Ryanair Cancel Flights From Stansted Amid Thunderstorms And Staff Shortages

'The sun is still shining... why are you lying?'
PA Wire/PA Images

Budget airline Ryanair cancelled dozens of flights from Stansted Airport airport on Tuesday, blaming thunderstorms for the delays.

But passengers were left tweeting their frustration from an apparently sunny tarmac, with some forced to delay their trips by several days.

Air traffic control staff shortages also contributed to delays for 72 of the airline’s 441 first wave of morning flight departures.

Via Twitter the company said: “Affected customers with cancelled flights will be notified by email and SMS text message and advised of their options of a refund or free move to the next available flight.

“Ryanair sincerely apologise for these weather and ATC disruptions which are entirely beyond our control.”

Stansted Airport confirmed to HuffPost UK Ryanair was the only airline to have made cancellations on Tuesday.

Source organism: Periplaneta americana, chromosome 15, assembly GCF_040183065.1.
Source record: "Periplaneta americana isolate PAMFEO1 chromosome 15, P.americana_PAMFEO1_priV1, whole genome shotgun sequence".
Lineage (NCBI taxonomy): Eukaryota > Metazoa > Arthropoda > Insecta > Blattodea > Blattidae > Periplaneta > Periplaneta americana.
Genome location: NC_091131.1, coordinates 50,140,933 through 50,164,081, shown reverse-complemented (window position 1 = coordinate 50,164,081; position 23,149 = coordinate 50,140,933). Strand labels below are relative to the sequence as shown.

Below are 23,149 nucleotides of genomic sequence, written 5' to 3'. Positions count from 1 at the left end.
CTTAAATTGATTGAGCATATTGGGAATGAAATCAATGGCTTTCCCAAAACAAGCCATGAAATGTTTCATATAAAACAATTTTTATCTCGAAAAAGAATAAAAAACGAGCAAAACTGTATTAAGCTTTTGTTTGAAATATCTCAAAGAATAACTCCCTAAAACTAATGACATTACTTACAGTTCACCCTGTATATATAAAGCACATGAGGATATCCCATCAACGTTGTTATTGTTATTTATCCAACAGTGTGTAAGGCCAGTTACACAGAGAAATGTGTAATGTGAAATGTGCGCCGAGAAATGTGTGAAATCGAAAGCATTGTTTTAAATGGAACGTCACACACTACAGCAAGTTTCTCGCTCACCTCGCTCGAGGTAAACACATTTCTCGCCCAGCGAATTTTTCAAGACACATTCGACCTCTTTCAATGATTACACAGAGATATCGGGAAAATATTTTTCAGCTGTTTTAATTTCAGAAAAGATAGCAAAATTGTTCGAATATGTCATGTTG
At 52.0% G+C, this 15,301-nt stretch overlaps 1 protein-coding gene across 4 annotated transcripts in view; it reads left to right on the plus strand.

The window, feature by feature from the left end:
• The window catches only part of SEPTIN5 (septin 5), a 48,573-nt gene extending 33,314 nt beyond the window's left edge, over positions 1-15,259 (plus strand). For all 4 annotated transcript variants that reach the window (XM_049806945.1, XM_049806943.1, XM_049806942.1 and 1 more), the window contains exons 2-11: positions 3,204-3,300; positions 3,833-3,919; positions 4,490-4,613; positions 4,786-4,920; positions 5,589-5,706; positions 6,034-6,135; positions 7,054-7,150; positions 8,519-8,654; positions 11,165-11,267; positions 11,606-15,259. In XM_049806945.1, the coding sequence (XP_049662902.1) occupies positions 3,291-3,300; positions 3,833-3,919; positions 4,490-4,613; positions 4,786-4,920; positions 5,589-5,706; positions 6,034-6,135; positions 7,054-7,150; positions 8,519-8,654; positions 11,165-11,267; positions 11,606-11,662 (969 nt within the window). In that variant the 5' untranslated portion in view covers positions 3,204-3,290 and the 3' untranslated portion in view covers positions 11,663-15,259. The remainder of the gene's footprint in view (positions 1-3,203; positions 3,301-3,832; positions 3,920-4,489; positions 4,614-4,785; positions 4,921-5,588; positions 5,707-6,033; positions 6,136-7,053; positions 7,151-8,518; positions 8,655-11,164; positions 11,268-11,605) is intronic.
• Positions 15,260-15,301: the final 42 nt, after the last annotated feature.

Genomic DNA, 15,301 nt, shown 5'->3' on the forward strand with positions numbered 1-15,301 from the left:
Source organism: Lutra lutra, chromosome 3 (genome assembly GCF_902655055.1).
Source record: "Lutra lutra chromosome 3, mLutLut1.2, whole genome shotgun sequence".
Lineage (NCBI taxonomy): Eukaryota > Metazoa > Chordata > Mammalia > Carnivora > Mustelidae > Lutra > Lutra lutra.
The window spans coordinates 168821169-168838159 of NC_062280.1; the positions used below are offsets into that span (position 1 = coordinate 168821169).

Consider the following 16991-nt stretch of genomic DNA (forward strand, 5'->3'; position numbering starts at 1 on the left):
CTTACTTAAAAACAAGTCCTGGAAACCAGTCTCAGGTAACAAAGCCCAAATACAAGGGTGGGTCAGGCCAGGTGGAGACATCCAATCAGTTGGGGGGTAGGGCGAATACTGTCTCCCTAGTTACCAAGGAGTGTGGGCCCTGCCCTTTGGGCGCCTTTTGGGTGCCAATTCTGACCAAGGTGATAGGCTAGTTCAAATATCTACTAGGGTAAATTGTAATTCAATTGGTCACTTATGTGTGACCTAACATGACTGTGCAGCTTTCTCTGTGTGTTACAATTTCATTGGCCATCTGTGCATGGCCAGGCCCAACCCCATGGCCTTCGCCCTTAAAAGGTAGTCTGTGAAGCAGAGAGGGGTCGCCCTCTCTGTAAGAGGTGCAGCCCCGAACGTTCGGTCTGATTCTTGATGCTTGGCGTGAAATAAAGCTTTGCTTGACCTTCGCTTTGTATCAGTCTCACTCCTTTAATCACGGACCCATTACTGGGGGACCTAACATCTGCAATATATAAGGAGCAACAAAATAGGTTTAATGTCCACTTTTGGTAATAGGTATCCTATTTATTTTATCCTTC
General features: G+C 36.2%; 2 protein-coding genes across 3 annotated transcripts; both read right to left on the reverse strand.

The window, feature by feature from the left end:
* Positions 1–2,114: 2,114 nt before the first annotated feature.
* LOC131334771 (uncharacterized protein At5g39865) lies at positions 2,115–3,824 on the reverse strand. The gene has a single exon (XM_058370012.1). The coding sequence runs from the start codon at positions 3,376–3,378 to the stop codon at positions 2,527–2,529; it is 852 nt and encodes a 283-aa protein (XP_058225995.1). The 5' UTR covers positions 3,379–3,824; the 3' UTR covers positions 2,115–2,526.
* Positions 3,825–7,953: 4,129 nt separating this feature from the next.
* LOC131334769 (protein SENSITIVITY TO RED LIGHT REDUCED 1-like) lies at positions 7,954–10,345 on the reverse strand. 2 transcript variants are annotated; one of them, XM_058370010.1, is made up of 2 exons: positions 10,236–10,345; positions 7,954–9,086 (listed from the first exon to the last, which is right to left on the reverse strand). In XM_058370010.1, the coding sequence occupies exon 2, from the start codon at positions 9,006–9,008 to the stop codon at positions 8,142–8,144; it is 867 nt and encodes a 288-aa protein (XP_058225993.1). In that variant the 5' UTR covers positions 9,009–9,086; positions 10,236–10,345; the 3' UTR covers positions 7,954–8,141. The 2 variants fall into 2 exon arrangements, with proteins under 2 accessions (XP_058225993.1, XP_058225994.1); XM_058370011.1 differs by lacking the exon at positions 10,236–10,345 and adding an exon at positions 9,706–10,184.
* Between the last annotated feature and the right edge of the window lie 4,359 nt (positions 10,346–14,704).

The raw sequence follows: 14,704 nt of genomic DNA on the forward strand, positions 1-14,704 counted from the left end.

A number of disgruntled passengers vented their frustrations at the airline, describing the airport as having been plunged into “chaos” and complaining the weather is fine and does not appear to have hampered other flights leaving Stansted.

The budget airline said knock-on effects from Friday night’s thunderstorms, along with air traffic control shortages, was responsible for up to 14 cancelled flights out of Stansted Airport on Saturday.

Speaking at the weekend, Nats, the UK air traffic control service, which was due to handle 8,841 flights in 24 hours, said thunderstorms had affected flights across the UK.

A spokesman said: “Dealing with bad weather is one of the most difficult things for air traffic controllers to manage. Its unpredictable nature means aircraft are not able to fly their usual routes, which results in unusual flight patterns.

“Thunderstorms are particularly disruptive as they effectively block large swathes of airspace because aircraft cannot fly through them.”

Last week Ryanair warned of job losses for more than 100 pilots and 200 cabin crew as it revealed plans to cut its Dublin-based aircraft fleet by 20%, blaming recent pilot strike action.